Deep thoughts silence the clash of the ash

Deep thoughts silence the clash of the ash Joe Canning of Galway Photo:

I’m not a great fan of attaching celebrities to programmes, but I can understand that they  will boost ratings, and high ratings help ensure that a show can thrive.

Former President Mary McAleese has been attached to many RTÉ programmes, the latest being All Walks of Life (RTÉ1) which started last Friday. It’s a simple concept – she walks and talks with other celebrities along traditional pilgrim paths.  The walking provided a fluid movement that gave the show an edge over static studio interviews and facilitated reflection.

Mrs McAleese was more low key than usual and the show was all the better for it.

Her guest was Galway hurler Joe Canning and he came across as a pleasant, reflective guy, with a modest approach to his successes. I particularly enjoyed hearing of his work for UNICEF in Syria – pictures showing him teaching hurling to children in war torn regions were quite striking.

There was plenty of footage of his hurling successes, his thoughts on the ups and downs involved and a conviction on his part that we can all learn from our failures. He felt honoured to be able to play for his county in front of 80,000 people in Croke Park, so he wasn’t about to start complaining about times he had lost.

With regards to Faith, he had grown up in a strongly Catholic household, didn’t get to Mass some weekends, though he felt “bothered” about missing it sometimes due to match activities (a common story I’d suspect among young people). He wasn’t ‘overly religious’ but still used holy water leaving the house though he wondered if this was superstition.

The location of this walk was the Mám Éan pilgrimage route in Connemara, a path that was significant also in pre-Christian times. They met some interesting characters along the way, including local priest Fr Francis Mitchell who said a prayer with them and it was good to see Fr Micheál Mac Gréil, who had revived interest in the pilgrimage 40 years ago. Perhaps somewhat lacking in depth, it was a leisurely, enjoyable programme.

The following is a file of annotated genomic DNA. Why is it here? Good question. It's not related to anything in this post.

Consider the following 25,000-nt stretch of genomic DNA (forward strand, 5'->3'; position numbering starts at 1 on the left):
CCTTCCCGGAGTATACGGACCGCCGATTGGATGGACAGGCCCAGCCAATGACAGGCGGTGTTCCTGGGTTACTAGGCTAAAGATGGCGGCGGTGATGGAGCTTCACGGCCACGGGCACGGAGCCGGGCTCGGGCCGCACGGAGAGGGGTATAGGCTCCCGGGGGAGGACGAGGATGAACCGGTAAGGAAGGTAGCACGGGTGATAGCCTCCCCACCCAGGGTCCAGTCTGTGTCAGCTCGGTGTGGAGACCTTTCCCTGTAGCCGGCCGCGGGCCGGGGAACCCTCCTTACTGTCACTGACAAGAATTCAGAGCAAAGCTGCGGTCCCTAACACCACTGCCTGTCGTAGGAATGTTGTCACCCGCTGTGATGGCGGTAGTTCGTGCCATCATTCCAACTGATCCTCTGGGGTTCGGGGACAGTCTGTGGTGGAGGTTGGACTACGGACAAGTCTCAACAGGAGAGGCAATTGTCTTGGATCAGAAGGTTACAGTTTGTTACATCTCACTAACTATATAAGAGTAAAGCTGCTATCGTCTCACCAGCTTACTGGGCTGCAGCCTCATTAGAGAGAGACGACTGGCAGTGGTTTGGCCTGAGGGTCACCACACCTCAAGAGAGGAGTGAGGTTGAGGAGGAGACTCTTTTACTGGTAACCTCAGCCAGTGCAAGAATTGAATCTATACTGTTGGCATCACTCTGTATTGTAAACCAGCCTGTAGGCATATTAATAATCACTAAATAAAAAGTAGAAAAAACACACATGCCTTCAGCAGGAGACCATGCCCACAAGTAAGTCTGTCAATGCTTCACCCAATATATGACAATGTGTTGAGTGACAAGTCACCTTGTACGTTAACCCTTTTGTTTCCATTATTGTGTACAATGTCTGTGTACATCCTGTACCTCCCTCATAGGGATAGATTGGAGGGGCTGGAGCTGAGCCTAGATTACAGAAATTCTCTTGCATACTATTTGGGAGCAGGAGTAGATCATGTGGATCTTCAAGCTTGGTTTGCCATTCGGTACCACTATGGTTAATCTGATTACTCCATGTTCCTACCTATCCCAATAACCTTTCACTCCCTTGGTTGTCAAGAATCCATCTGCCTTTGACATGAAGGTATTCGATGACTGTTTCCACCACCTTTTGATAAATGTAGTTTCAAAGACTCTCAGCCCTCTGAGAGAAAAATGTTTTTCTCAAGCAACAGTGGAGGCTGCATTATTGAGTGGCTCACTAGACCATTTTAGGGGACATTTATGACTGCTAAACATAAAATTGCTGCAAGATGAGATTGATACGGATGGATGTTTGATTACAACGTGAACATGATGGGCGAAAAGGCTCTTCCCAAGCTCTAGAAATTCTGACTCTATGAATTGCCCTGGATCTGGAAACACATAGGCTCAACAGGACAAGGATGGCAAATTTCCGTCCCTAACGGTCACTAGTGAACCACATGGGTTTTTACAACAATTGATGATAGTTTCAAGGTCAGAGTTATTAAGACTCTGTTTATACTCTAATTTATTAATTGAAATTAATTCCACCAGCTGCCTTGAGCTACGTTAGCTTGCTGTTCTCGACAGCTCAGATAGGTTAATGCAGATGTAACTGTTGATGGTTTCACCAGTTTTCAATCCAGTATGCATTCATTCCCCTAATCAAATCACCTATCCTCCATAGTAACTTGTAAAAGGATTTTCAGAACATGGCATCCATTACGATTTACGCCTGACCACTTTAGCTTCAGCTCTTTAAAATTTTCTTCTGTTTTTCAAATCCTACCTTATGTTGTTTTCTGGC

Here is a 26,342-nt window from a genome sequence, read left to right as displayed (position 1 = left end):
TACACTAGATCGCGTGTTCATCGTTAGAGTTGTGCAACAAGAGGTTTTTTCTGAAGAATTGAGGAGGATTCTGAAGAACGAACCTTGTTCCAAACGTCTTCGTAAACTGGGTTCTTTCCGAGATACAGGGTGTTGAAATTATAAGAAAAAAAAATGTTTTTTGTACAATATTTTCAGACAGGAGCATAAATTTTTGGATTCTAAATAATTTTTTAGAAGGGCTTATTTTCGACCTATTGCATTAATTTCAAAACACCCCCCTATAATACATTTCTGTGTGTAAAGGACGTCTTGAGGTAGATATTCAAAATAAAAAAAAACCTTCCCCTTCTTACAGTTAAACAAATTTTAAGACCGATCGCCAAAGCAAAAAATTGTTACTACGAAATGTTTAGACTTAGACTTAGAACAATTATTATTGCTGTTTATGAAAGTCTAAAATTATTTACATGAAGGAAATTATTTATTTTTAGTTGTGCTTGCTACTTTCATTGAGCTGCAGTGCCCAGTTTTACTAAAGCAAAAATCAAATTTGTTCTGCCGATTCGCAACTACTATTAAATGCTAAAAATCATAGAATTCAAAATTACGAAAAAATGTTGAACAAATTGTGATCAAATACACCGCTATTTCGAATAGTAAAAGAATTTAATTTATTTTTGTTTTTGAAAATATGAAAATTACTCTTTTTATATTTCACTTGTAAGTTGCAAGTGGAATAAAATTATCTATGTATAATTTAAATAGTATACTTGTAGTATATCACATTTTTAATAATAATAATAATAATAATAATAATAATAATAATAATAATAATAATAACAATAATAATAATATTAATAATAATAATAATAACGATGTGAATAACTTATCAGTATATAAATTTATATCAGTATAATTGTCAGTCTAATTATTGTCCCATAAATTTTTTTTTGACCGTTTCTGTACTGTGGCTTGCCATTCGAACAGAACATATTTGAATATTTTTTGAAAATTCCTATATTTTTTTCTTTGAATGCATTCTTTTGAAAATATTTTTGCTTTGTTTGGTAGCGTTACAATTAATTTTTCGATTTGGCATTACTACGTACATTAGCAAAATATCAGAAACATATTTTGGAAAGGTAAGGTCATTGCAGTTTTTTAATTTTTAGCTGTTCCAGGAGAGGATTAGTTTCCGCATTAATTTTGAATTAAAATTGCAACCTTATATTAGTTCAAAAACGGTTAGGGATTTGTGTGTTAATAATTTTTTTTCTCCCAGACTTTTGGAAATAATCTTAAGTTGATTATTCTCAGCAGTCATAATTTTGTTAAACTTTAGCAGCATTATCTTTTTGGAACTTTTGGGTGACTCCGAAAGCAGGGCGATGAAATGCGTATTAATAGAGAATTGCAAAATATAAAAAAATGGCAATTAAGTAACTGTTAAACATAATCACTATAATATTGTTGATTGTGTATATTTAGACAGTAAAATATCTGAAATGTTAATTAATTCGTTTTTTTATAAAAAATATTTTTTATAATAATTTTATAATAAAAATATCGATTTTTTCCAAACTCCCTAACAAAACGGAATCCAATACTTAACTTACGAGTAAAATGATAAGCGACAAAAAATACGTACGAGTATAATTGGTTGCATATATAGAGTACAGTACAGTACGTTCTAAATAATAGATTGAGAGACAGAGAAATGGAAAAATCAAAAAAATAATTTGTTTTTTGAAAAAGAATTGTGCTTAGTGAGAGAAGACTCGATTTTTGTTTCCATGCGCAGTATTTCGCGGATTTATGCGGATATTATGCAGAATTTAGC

Not so enjoyable, but hugely important for our times, was Fatal Flaws: Legalising Assisted Death on EWTN, on Wednesday of last week. Film maker Kevin Dunn was clearly against euthanasia, but the film was measured and he presented it in an amiable and non-confrontational way, with several euthanasia advocates getting their say and being courteously challenged.

The focus was on Canada, Belgium and the Netherlands where euthanasia has gained a strong foothold and is quite extreme and repressive, with conscience rights of doctors under threat, especially when euthanasia becomes a right rather than just a freedom.

Some of the many significant moments in the programme were interviews with euthanasia advocates who themselves felt that it was going too far, that grounds for euthanasia were being broadened far too widely. In fact, it was one of those who referenced the “slippery slope” – the pattern was that euthanasia was first introduced for the terminally ill who were in severe pain, but was gradually being extended to include those who feared future pain, those with psychiatric problems, children, newborns and those who were merely tired of life (talk about permanent solution to a temporary problem!)

There was a significant discussion of how pro-euthanasia advocates try to manipulate language in order to hide the ugliness of what’s going on – euthanasia euphemisms. One doctor was spot on: “All social engineering is preceded by verbal engineering.”

There were upsetting personal stories of euthanasia being pushed on the vulnerable by doctors, elderly people being made to feel like burdens, near misses where people were nearly killed but were protected by strong willed and alert relatives. Most troubling of all was Dunn’s interview with a cheerful articulate young woman in the Netherlands who was seeking death. They hit it off and maintained contact afterwards through Skype, so it all the more shocking when she finally got herself euthanised.

Dunn was interviewed on EWTN Live later that night and he told of how it broke his heart when he heard that tragic news – obviously it still haunted him. The interview was the perfect companion piece to the film as we got to know Dunn a lot more. The original film wasn’t coming from a particularly religious perspective but we got glimpses of a man of faith who was an advocate of hope.

You can see the film at and at

Pick of the Week:
Life and Soul
RTÉ1, Saturday, January 25, 2.20 pm

Repeat of episode 3. Personal stories, prayers and contemporary Christian music.

EWTN, Saturday, January 25, 7.30 pm

Live coverage of San Francisco’s largest pro-life event, including speeches and interviews with pro-life leaders and walk participants.

EWTN, Saturday (night), January 25, 2 am

Mark Riedemann interviews Sr Bridget Tighe, General Director of Caritas Jerusalem, about the conditions within the Gaza strip.